“There’s all sort of ways you can pull strings and get things done,” said Myers after seeing people working the game.

Changing local marijuana laws is a largely volunteer enterprise. For states without the ballot initiative process, the issue must be won through pure politics. That means un-paid activists make time to coordinate meetings with every single members of relevant governing bodies and committees.

Myers says a good first impression gave her the momentum to move forward. “The first time I walked into the capitol, I went in for a meeting with Senator Rob Teplitz, and it went exactly the way I thought it would,” she recalls. “Taking him amazing information, telling him about my daughter, telling him he needs to help. He sponsored the bill that afternoon.”

That was an unusually positive meeting. Dana Ulrich is another Pennsylvania mom, whose daughter Lorelei  lives with a severe seizure condition. She  lives about two hours from Harrisburg. Despite the long drive, Ulrich got the more standard response.

“These legislators would see moms coming in begging for their children. We thought they would be falling all over themselves to pass legislation,” says Ulrich. “I was wrong.”

The moms dug in and logged thousands of miles on the asphalt ribbon of the PA Turnpike. “I thought that it would be a lot easier than it was,” she says. But they were making progress.

In 2013 some real champions for the bill emerged, including State Senator Mike Folmer, a Republican from rural Lebanon Township. Folmer would spend the next three years shepherding the bill all the way to Gov. Wolf.

The parents immediately faced some critical choices in the fall of 2013. The politicians offered the them a quick fix in the form of a CBD-only bill that would only apply to children. It was an attractive prospect, but they refused.

The parents used their new influence and asked for something better. SB1182 was introduced instead, a bill that covered adult patients with no restrictions on THC, and allowed smoking, home cultivation and an open industry.

A year of committee hearings saw dramatic changes to the bill. By 2014, many qualifying conditions were deleted, even HIV/AIDS, and smoking was eliminated as a delivery option for the first time in the language. The Pennsylvania Senate went on to pass this version.

Elected officials and cynical lobbyists shrugged. Words that have a dangerous double meaning in politics were spoken with conviction; words like “compromise” that can sound so sweetly diplomatic, but really mean that a bill has been gutted.

When the medical cannabis bill reached the Pennsylvania House in 2015, the Republicans in the majority leadership formed a working group to study it… for six months. After several delays came another extensive re-write: The House version raised taxes, put limits on products, inserted caps on THC content of 10% for any product and inserted rules favoring an exclusive industry.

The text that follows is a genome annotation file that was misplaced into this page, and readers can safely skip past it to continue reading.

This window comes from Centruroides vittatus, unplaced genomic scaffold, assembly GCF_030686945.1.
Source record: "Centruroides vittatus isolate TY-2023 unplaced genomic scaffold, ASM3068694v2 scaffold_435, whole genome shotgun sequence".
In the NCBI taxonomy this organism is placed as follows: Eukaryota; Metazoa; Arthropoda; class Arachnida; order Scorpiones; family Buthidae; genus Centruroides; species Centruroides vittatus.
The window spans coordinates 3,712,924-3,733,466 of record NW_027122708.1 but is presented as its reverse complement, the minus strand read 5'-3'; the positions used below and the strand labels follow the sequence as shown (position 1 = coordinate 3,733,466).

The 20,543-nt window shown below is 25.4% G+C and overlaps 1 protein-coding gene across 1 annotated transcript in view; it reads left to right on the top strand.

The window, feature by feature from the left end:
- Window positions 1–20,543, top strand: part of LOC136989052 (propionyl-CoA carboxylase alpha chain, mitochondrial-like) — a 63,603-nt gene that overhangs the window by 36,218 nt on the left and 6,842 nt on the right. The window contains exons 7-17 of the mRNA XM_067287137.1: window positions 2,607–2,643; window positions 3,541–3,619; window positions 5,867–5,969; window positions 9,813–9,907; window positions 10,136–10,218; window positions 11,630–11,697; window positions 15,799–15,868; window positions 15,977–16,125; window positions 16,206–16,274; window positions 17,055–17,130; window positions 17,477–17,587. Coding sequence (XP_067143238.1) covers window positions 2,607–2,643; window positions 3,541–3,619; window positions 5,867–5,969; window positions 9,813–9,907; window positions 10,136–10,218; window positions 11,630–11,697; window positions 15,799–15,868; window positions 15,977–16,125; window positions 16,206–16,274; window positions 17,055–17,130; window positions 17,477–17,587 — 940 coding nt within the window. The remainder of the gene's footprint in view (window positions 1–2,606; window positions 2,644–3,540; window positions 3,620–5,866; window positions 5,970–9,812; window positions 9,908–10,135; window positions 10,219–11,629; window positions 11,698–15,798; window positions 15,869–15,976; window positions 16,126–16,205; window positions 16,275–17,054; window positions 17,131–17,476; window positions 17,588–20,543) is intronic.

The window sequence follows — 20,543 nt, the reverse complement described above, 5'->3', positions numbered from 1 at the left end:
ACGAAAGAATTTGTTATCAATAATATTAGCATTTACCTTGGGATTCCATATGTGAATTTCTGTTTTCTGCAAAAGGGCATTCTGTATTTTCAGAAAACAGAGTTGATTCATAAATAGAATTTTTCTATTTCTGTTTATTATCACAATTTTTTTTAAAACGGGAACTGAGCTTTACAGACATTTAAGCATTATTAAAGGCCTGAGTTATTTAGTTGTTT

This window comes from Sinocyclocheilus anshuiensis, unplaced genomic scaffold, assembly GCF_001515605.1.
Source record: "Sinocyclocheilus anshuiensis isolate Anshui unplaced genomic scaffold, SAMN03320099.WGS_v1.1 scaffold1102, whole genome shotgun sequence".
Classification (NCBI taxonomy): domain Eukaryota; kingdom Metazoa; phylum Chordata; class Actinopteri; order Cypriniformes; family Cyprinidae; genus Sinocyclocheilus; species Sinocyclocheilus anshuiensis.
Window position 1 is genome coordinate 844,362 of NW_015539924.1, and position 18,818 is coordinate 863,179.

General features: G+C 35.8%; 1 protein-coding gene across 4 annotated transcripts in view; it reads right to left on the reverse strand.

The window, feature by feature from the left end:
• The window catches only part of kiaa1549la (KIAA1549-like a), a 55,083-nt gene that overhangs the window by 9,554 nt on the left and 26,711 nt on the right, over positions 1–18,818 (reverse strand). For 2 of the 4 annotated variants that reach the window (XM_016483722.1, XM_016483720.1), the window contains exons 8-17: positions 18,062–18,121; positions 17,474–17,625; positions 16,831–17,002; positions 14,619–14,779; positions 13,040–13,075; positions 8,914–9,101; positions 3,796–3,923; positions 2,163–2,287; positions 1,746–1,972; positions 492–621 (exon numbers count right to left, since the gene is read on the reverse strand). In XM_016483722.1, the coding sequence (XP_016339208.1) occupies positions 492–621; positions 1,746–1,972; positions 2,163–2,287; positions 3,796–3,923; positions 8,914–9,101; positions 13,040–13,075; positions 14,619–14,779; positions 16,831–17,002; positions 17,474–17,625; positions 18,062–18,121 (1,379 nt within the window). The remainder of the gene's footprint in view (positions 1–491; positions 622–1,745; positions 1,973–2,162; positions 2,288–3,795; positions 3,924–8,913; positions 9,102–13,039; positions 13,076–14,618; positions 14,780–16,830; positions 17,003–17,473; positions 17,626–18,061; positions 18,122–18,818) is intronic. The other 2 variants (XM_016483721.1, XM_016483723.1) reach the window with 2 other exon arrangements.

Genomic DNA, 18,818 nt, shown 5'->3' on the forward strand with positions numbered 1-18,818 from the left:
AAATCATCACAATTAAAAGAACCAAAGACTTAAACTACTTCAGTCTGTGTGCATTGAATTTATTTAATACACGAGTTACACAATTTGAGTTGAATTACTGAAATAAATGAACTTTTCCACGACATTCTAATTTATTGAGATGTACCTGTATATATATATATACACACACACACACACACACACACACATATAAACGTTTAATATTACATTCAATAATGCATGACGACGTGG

Confronted with a slew of bad provisions, the advocates only had time to argue a few of the biggest problems away. They removed restrictions on THC content (again) and successfully expanded the list of qualifying conditions winning HIV a place on the final list.

“What we went in there asking for is not what we ended up getting,” said says Dana Ulrich.

It was time for a compromise. Myers describes her first dose of the process, “I have been deeply disturbed by what I have witnessed in the last three years. There are a lot of genuinely kind and compassionate legislators in Pennsylvania who want to do right, but there’’s more of them that are safe in their seats.”

Still, the two remain hopeful. Now, with years of experience, these women have gained a unique skill set. After getting elbow-deep in the grime of politics, they have both arrived at a potential solution: run for office.

“I would run to be in Harrisburg, to be in the state house,” says Ulrich, “There are too many lifelong politicians who are way to comfortable in their cushy office chairs. There needs to be a change. I’’d like to be the one to try.”

“Yes. I would run for state office,” Myers concurs. “I can compromise and think outside the box.”

Having people like Dana Ulrich and Lolly Myers within the government may be the only answer to get states back on a better track regarding medical cannabis.

“We can’t vote them out because nobody ever runs,” says Myers.

She’s on to something: Transforming advocates into the very elected officials who make these critical decisions is clearly the next path for the cannabis reform movement.

UPDATE – On June 29, State Senator Mike Folmer announced that Dana Ulrich was appointed to the Medical Cannabis Advisory Board for Pennsylvania. 

Dana Ulrich on April 17, 2016 at the Pa Capitol signing of the medical marijuana law.

Dana Ulrich on April 17, 2016 at the Pa Capitol signing of the medical marijuana law.